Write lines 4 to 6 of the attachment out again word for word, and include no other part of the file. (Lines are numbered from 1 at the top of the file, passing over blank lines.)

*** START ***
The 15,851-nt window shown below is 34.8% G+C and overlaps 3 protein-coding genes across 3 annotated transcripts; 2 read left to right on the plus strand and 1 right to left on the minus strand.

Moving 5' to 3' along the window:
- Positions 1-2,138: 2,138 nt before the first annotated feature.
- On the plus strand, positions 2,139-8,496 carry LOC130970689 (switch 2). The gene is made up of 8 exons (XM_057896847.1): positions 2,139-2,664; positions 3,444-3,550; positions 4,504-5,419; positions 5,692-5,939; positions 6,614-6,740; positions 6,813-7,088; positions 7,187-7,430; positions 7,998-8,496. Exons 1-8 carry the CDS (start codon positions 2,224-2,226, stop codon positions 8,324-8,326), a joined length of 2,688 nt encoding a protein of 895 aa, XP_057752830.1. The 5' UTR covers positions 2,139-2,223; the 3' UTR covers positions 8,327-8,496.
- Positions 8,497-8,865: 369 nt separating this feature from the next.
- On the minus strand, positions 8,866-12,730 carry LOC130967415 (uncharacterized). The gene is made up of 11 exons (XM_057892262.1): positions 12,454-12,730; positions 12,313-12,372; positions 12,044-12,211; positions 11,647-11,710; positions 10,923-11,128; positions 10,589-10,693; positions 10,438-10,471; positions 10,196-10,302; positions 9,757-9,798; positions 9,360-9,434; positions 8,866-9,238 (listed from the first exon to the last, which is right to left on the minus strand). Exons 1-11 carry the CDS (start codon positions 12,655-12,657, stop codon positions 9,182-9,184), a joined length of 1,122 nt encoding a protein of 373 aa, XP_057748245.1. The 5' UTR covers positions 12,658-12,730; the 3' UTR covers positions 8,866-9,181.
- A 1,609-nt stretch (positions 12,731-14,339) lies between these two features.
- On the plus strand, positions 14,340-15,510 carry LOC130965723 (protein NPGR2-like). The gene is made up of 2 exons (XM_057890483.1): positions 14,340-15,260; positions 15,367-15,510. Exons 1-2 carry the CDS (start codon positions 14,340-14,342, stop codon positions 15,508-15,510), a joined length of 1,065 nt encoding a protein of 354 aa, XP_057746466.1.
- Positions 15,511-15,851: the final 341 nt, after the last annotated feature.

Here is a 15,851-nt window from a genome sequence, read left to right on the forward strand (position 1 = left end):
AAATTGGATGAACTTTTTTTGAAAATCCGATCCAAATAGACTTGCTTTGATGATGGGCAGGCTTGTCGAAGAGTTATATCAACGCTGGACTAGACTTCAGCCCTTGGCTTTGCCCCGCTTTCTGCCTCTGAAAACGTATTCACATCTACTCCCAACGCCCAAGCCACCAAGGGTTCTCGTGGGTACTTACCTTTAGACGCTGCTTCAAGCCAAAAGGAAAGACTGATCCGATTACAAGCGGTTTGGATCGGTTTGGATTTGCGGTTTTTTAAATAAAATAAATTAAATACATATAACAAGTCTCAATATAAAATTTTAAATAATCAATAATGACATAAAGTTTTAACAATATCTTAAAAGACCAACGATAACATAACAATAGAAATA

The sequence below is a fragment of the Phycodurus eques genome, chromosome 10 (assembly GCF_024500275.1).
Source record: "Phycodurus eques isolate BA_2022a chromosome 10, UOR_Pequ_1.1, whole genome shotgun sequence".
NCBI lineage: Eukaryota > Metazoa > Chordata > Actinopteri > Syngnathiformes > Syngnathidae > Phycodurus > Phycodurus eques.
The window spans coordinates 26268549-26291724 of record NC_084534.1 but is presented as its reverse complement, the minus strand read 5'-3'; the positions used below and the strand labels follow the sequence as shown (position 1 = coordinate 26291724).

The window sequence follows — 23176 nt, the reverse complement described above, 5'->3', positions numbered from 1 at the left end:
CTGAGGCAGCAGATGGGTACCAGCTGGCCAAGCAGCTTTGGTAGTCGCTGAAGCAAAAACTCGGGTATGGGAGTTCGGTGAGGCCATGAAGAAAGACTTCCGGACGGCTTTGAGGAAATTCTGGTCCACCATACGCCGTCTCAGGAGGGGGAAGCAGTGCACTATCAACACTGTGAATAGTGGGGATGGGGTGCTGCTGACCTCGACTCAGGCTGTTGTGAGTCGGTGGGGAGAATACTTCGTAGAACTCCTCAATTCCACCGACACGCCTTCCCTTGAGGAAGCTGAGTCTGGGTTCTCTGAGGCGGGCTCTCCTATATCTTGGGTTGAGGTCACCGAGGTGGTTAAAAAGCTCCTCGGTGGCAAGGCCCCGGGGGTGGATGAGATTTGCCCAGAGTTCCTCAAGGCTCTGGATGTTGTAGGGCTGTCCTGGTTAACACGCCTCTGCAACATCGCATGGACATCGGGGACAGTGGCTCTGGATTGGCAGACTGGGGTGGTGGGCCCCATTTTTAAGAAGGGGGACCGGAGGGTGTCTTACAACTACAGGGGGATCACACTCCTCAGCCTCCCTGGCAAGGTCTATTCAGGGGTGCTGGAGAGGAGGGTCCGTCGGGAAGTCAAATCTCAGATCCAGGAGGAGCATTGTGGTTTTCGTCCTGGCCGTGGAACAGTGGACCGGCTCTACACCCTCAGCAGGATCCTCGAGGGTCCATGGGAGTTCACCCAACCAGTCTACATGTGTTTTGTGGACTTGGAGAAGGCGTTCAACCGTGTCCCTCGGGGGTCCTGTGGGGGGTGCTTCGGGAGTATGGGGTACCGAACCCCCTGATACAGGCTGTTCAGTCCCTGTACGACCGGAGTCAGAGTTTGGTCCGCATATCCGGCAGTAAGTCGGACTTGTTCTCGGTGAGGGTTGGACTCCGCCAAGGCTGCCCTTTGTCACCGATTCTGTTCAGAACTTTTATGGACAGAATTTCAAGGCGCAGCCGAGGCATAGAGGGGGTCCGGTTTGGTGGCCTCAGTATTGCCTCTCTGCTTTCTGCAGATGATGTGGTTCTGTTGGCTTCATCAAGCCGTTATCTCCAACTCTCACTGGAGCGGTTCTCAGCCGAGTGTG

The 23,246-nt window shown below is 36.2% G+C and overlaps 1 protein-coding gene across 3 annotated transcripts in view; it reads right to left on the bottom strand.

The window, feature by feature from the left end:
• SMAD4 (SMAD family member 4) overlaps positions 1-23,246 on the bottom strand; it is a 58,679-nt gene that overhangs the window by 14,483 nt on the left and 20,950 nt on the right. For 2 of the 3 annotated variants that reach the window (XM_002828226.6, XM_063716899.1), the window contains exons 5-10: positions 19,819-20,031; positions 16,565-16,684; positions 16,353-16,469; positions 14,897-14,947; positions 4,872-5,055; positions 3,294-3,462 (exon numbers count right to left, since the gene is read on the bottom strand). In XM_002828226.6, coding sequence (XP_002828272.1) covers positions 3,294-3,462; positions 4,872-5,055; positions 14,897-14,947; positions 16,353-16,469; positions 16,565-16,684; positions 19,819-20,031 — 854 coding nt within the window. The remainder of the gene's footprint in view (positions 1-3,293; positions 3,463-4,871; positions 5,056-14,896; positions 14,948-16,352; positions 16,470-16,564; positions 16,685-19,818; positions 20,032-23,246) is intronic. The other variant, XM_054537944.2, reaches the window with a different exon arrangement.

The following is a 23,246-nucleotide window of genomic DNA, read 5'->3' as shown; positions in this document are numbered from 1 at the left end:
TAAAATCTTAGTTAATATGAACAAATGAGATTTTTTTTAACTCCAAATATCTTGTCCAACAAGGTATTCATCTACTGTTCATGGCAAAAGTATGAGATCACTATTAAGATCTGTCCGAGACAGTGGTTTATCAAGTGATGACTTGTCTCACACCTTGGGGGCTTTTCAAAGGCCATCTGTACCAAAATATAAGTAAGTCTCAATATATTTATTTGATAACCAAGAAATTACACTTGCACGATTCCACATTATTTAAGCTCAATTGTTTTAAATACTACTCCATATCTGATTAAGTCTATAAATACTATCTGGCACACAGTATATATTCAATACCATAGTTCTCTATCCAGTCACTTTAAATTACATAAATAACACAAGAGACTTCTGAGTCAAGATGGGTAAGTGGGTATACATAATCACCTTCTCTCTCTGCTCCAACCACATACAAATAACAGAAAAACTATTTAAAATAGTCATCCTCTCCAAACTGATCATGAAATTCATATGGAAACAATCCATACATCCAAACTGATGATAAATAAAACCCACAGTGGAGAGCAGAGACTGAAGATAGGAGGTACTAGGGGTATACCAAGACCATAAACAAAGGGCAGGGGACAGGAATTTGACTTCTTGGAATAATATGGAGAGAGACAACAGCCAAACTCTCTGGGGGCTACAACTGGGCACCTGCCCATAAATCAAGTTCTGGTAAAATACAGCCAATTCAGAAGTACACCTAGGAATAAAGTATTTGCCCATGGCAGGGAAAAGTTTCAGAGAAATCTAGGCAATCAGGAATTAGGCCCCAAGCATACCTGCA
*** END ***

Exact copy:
- On the plus strand, positions 2,139-8,496 carry LOC130970689 (switch 2). The gene is made up of 8 exons (XM_057896847.1): positions 2,139-2,664; positions 3,444-3,550; positions 4,504-5,419; positions 5,692-5,939; positions 6,614-6,740; positions 6,813-7,088; positions 7,187-7,430; positions 7,998-8,496. Exons 1-8 carry the CDS (start codon positions 2,224-2,226, stop codon positions 8,324-8,326), a joined length of 2,688 nt encoding a protein of 895 aa, XP_057752830.1. The 5' UTR covers positions 2,139-2,223; the 3' UTR covers positions 8,327-8,496.
- Positions 8,497-8,865: 369 nt separating this feature from the next.
- On the minus strand, positions 8,866-12,730 carry LOC130967415 (uncharacterized). The gene is made up of 11 exons (XM_057892262.1): positions 12,454-12,730; positions 12,313-12,372; positions 12,044-12,211; positions 11,647-11,710; positions 10,923-11,128; positions 10,589-10,693; positions 10,438-10,471; positions 10,196-10,302; positions 9,757-9,798; positions 9,360-9,434; positions 8,866-9,238 (listed from the first exon to the last, which is right to left on the minus strand). Exons 1-11 carry the CDS (start codon positions 12,655-12,657, stop codon positions 9,182-9,184), a joined length of 1,122 nt encoding a protein of 373 aa, XP_057748245.1. The 5' UTR covers positions 12,658-12,730; the 3' UTR covers positions 8,866-9,181.